Idle Eye 97 : The Census

One of the more unexpected items jammed through my letterbox this Christmas, in amongst a flurry of festive flyers inviting me to dial a ‘pizza hotline’ or vote in some hairless Herbert at Croydon Council as the next brown bin czar, was a windowed envelope from the Welsh Government, redirected from my father’s country seat. It looked too bland to be ignored so I opened it, not without some trepidation, and steeled myself for the worst. But instead of the usual bureaucratic rhetoric demanding its pound of flesh (Dear Sir/Madam, To the Executor of the Estate of Blah, To whom it may concern), this one flashed its knickers with Dear sheep and/or goat keeper. All of a sudden I’m listening.

To be honest, my knowledge of Welsh livestock rostering is at best rudimentary, so the timing of this particular bulletin could not have been more fortuitous. With its handy factsheet, Q&As and helpful bilingual tips I was up to speed in no time, implicitly understanding the subtle difference between Single Payment and Rural Development Scheme claims and the concessions available to double-tagged older animals. But then came the crunch: My father had a holding number, which meant I had to fill out a form. As an executor this has now become familiar territory, but I was stumped at question three and indeed, beyond:

3. What is your main occupation?

A) Farmer (full time)
B) Farmer (part time)

No C), just a green chasm suggesting that if you can’t answer this one, you really shouldn’t be raising sheep and/or goats. I decided to leave this one blank.

4. Please indicate the purpose(s) for keeping the animals.

A) Meat
B) Dairy
C) Breeding
D) Wool
E) Other (please explain)

Quite scary. I knew he had three lady sheep (all named after the Beverley Sisters) that just loafed about in the field above his house, taking up space. He was fond of them and never had them clipped as he thought it was cruel. A) to D) out then, which left me with E). So, how to explain other to the Welsh authorities. Peccadillo? Or worse still, matrimonial? I decided to leave this one blank.

Then there was the minor matter of electronic tagging, introduced in 2010 and no doubt useful for ovine identification. Unfortunately for the suits at Rural Affairs, each and every sister resembles Gnasher off of the Beano (their halcyon hairdays now a distant memory) and no amount of government-funded electrickery would help tell them apart. I decided to postpone the whole shooting match and found something creative to drink instead.

And so we wind up the year. I’ll probably dribble out something next week in between the pies and the port (and who knows, I might even go as far as a post), but in the meantime, thank you for reading thus far and I wish you all appropriate seasonal greetings. And here’s to an outstanding 2014.

Idle Eye 96 : The Gentle Art of Papiracy

Regrettable though it may be to be the harbinger of bad news, I must bring it to your attention that the ancient craft of Egyptian Papyrus Art is on its last legs. Having survived over four thousand years as the medium of choice for all of your literary, documentary and home furnishing needs, it has inevitably fallen victim to the tides of fashion, modern technology and lately, the Muslim Brotherhood. Here in Luxor, the venerable institutes that litter the highways and byways of the West Bank now lie neglected, forlorn and on the verge of extinction. But, like the Spartan 300, there still remain a plucky few that will not lie down.

Now, being English and of good character, I am happy to lend a hand to any beleaguered cottage industry I stumble across on my travels. Within reason. I do, however, expect something of inherent value in return, however menial. Trouble is, the product is utter pants, and I do not say this lightly: We’re talking Bridget Jones pants here. Imagine an irate Torremolinos donkey stamping on your straw hat until it is as flat as a pancake. As a substrate, it is then passed on to a team of artworkers with a nascent knowledge of tomb paintings, coupled with a selection of brightly-coloured pens and a honed understanding of exactly how much shit tourists can handle before bailing. And, in case there is any element of doubt, the 20% discount for my good friend should be enough to have you to reaching for the Amex before you’ve had time to do the math.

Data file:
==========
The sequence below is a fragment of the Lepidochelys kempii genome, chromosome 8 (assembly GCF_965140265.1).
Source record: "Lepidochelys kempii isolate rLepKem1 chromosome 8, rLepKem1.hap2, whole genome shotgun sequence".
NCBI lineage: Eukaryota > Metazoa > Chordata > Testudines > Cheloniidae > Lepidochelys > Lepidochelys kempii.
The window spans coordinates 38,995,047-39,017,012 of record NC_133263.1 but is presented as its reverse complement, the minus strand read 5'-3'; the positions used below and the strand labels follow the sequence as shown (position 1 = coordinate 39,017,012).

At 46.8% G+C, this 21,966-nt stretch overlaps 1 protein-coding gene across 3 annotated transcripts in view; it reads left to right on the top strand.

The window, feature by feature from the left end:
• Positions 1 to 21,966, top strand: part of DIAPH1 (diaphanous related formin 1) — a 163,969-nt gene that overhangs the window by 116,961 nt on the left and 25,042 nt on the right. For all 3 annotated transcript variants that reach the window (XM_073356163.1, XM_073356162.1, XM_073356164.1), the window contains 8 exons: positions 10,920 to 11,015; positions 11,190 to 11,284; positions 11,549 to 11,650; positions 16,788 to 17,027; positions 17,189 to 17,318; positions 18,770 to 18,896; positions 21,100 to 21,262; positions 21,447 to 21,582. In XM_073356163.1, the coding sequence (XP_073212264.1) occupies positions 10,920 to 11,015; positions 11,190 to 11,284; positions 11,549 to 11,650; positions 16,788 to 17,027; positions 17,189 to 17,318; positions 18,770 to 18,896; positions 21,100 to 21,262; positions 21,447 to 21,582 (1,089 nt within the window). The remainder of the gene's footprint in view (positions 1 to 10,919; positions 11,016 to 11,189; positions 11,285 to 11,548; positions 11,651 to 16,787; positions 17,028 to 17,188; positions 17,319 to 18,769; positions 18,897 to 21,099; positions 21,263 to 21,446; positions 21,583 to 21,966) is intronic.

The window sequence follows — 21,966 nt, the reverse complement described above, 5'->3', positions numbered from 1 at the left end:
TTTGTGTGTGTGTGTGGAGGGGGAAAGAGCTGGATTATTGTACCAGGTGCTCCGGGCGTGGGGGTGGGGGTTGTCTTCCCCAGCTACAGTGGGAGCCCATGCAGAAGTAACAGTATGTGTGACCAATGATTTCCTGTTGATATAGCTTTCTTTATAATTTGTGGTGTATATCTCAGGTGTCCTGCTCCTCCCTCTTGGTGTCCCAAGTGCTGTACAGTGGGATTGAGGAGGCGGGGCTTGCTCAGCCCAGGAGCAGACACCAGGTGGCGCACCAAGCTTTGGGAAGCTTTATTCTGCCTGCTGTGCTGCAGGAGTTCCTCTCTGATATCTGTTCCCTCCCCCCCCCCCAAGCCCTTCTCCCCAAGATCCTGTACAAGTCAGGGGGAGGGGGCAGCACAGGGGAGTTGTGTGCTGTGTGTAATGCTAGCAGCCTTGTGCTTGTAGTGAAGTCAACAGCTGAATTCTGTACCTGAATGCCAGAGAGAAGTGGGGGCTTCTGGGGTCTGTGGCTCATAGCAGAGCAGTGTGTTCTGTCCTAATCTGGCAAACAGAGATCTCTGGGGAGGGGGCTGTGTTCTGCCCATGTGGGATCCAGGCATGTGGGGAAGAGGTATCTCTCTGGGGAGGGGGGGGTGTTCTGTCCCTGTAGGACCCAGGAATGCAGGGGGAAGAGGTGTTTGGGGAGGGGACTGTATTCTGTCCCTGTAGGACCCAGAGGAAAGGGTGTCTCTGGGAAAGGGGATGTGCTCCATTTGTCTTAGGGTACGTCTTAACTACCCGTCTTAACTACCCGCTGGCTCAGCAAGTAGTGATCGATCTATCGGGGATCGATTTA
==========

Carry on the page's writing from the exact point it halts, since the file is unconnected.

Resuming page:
It takes a very special skill to sell something this garish to a market that really doesn’t want it. But, let us not forget, there is also a long line of Grand Tour idiots that came before us. Any visit to the Valley of the Kings or Queens is invariably preceded by a gauntlet run of young men in galabiyas attempting to sell concertinaed postcards, alabaster scarabs or offers of marriage, rejection of which does not seem to deter them one iota. But here you will not discover your purveyor of reedy goods, oh no. He is by far the sharpest knife in the drawer and sets his ceiling way higher than the vulgar smash and grab brigade. The potential punter is lured into his lair willingly, and after a brief history of the process (scythe down/hit with hammer/lay out in strips), the cut and thrust of African business acumen kicks in.

A naked realisation that you’ve been had is counterbalanced with a keen desire not to offend. This enables the vendor to sit back and relax as the hapless patron wrestles with his/her conscience, before opting for the second cheapest in the least available colours (plain, sadly, is not an option). A second, slightly smaller offering is added gratis at point of sale to show willing, much to the escalating distress of the client. But, inshallah, you’re nearly done. Only a few more backslaps and handshakes to go before you can retire to the comfort of your hotel and work out the most efficient method of disposal. I recommend Christmas, or failing that, it must be said that it adds a riot of colour to the small room. And due to its Herculean strength, it is indeed the gift that keeps on giving.

Idle Eye 95 : The Belly of the Ancients

In my limited experience, there is nothing more irritating than reading about someone having a better time than you in a hot country. Every cocktail captured on a smartphone through which the raking light of sunset passes is enough to have you strapping on a kalashnikov, running amok through the streets of your town and spewing bullets about until no man is left standing. Of course it is. And the pay-off should legitimately come from the flipside, when errant travellers cheques, unbuilt hotels and appalling Germans beating everyone to the towels enable the reader to bask in the warm glow of Schadenfreude. Sadly, in these unapologetically self-aggrandising times, this rarely happens and so in the interests of international relations, responsible journalism and the underdog, I must do my bit. Yesterday, I got the squits.